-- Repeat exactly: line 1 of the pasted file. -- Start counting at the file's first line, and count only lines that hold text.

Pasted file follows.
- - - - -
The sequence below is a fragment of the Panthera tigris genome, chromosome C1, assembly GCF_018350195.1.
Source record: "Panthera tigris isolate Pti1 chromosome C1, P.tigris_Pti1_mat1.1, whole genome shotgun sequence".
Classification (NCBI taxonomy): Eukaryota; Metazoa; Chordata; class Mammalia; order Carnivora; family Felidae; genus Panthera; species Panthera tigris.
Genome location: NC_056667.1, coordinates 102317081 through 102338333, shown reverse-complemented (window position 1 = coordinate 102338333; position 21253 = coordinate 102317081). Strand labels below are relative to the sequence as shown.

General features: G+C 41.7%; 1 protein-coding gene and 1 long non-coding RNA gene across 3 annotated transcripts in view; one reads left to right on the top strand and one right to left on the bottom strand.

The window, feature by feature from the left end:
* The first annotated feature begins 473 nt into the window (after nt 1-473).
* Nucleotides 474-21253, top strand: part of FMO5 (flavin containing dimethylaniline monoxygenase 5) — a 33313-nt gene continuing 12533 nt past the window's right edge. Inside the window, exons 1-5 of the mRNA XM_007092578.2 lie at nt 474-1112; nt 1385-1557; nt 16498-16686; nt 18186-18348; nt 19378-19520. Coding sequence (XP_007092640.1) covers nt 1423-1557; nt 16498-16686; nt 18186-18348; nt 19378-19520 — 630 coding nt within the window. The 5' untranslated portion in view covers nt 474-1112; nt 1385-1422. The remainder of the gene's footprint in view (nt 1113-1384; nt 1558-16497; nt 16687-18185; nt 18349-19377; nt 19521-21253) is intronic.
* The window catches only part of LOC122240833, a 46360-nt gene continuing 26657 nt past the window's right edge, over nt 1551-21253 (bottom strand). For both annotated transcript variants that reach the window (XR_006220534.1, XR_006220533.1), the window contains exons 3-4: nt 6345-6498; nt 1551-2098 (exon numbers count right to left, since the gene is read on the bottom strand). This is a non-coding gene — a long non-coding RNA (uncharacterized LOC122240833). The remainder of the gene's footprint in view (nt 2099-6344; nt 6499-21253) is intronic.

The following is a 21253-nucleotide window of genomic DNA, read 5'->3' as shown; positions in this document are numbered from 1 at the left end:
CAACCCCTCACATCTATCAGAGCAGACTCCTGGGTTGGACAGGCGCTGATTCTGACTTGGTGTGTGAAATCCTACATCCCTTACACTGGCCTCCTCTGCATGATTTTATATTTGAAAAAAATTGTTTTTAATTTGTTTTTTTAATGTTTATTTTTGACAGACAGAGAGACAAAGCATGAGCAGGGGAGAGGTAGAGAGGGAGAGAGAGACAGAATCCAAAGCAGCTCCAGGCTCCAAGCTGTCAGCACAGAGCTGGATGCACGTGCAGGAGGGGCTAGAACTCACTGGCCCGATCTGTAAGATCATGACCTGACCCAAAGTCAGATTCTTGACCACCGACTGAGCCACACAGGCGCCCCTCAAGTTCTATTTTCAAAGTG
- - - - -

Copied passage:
The sequence below is a fragment of the Panthera tigris genome, chromosome C1, assembly GCF_018350195.1.